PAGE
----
December 6, 2011

By Jeff Parkinson

For those who have not yet heard, The Caledonia Eight is a group of people who on December 3, 2011 were arrested on Surrey Street in Caledonia because of the color of their skin. A trait over which they have no control.

The group consisting of Gary McHale, Merlyn Kinrade, Randy Fleming, Bonnie Stephens, Jack VanHalteren, Mark Vandermaas, Doug Fleming, & Jeff Parkinson had their freedom taken from them for walkilng down a public road owned by the Corporation of Haldimand County by order of the McGuinty government who does not own the road.

At no time did any in the group stray from the road or set foot on the property of the Douglas Creek Estates (outside of the public road), and knowing this, the Ontario Provincial Police chose to continue to unlawfully arrest them, handcuff them, search them, put them in a paddy wagon, take them to the local substation, and issue them each a summons for failing to leave premises when directed.

The battle to end race based policing in Ontario will continue on January 6th 2012 when all of the Caledonia Eight will appear in Court to face their invalid, unlawful charges.

Now here’s the video. Best viewed at 720p, but that may take some time to buffer.

Much will be said in the months and likely years to come about these arrests, but I’ll leave it to you folks to judge for yourself what took place.

Also worthy of your time is this footage I captured of the OPP failing to do anything about a direct threat by one of the Natives to Bonnie Stephens right before her arrest. “Come again & the cops won’t be here to protect you”. Truly disgusting behavior from an obviously depraved person.

Here’s a look at what’s coming this Month to CanaceHD which as of this writing has over 398,000 views in just over One year.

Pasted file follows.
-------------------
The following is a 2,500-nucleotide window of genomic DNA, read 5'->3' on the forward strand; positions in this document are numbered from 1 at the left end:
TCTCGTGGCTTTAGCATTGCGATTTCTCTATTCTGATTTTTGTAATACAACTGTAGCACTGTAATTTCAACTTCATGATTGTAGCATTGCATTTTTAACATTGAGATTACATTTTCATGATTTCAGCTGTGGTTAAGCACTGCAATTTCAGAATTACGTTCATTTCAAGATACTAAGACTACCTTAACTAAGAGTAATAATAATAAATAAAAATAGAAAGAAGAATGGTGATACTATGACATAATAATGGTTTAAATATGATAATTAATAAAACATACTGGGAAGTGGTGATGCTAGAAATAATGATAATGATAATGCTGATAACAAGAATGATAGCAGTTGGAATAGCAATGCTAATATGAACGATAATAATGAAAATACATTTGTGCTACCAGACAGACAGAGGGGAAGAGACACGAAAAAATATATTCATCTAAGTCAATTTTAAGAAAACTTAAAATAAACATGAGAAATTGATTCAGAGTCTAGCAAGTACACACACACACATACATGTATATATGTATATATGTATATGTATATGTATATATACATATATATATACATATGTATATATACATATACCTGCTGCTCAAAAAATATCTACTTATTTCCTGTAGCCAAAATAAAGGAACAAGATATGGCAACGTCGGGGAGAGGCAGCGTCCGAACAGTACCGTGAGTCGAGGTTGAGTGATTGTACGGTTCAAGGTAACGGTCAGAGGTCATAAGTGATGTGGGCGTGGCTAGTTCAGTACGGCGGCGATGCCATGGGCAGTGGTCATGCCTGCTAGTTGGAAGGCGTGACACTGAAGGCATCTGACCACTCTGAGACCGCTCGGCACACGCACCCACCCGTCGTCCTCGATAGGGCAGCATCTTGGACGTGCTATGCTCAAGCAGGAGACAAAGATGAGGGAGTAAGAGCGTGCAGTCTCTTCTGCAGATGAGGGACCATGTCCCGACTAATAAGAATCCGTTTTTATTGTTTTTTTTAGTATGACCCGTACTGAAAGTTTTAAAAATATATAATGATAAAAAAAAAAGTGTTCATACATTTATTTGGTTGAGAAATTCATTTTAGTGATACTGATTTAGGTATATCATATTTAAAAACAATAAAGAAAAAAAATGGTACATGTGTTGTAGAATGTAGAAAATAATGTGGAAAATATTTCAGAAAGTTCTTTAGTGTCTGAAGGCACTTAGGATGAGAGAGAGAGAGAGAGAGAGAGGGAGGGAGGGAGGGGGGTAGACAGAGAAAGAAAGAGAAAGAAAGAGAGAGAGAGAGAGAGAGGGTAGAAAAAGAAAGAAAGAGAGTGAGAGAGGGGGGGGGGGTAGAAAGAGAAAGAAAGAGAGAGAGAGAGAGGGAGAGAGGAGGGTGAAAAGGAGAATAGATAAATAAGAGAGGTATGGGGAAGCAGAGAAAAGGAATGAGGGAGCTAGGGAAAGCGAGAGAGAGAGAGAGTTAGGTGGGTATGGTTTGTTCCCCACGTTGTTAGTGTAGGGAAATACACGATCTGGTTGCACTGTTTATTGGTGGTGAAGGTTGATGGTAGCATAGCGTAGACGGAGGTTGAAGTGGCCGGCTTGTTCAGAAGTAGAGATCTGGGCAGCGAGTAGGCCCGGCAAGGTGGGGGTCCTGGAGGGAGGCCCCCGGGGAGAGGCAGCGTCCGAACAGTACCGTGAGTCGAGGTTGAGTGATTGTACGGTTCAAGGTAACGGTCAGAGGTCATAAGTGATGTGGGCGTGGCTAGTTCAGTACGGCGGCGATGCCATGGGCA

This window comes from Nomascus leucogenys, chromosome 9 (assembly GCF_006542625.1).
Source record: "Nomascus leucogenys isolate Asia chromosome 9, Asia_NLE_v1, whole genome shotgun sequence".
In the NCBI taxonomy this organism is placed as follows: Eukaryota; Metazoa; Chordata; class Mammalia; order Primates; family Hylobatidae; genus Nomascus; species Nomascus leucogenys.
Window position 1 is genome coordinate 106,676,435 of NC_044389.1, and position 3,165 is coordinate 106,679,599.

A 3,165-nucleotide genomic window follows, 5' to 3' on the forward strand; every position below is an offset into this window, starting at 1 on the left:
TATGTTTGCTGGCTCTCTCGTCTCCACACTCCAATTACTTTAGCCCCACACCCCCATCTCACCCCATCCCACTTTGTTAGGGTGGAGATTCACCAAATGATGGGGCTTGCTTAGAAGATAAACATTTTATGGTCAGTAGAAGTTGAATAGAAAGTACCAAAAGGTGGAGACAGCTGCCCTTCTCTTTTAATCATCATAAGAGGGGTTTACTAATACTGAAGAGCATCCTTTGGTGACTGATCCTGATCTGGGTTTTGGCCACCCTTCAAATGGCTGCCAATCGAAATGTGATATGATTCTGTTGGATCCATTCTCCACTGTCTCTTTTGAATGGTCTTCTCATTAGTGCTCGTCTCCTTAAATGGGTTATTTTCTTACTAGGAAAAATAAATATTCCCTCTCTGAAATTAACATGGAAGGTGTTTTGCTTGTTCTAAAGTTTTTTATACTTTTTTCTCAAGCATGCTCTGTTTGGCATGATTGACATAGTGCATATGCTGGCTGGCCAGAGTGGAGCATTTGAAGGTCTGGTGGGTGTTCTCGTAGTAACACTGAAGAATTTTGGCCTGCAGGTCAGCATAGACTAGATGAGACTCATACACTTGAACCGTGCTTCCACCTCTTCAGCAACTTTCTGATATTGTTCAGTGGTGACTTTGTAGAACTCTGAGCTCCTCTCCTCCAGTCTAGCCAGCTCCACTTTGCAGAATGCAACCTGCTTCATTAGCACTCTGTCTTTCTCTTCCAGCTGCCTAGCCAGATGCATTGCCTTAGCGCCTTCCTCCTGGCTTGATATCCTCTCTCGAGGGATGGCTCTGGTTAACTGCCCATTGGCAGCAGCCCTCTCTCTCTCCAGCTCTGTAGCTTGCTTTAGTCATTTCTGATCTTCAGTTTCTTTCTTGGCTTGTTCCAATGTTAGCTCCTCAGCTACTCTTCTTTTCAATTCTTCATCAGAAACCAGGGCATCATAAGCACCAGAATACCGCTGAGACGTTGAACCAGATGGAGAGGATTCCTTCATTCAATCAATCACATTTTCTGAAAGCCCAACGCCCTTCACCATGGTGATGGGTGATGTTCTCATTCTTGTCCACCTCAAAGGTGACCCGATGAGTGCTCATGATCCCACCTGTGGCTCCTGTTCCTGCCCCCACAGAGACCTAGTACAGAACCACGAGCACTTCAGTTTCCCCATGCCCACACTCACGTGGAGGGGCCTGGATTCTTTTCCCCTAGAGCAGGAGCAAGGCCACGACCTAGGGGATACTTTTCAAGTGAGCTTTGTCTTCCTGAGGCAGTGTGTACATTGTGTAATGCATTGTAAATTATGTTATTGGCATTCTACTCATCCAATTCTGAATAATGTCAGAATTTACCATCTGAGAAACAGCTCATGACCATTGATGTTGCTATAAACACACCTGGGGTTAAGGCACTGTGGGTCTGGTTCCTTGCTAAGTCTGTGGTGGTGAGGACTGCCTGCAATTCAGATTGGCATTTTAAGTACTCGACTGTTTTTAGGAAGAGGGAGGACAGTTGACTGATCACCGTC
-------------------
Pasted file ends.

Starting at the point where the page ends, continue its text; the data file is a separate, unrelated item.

1. counterpoise says:

    Kudos to the Caledonia Eight. The videos are truly shocking and brought me to tears a couple of times.

    Although I am non-native, I have had many dealings with aboriginals in different parts of Canada for several decades. This includes working in the native organizations themselves and also on a less formal basis.

    I certainly cannot speak for anybody but myself, but my experiences make me think that not all aboriginals agree with what happened on December 3, 2011 in Caledonia. However, if they disagree, what are their options? If they live at Six Nations and express their disapproval, is it not possible that they could be subjected to harassment and intimidation just as much as the eight of you were?

    It is very unnerving to see that a native can get away with uttering a threat to Bonnie Stephens, with the police standing right there and doing nothing about it. But what if an aboriginal were to express his or her disagreement with what happened? I agree with the Caledonia activists who have pointed out that race-based policing can hurt native people too.

    I don’t think this conflict should be seen as strictly native/non-native. I think it is more the policies of the McGuinty government, the OPP and certain native factions and their supporters, pitted against the rest of “us.” And some of that “us,” I suspect, are aboriginals who would prefer a more peaceful resolution to the situation.

  2. Good blog man! I just added this post to my Twitter account. Keep it up!

Leave a Reply

Fill in your details below or click an icon to log in: Logo

You are commenting using your account. Log Out /  Change )

Facebook photo

You are commenting using your Facebook account. Log Out /  Change )

Connecting to %s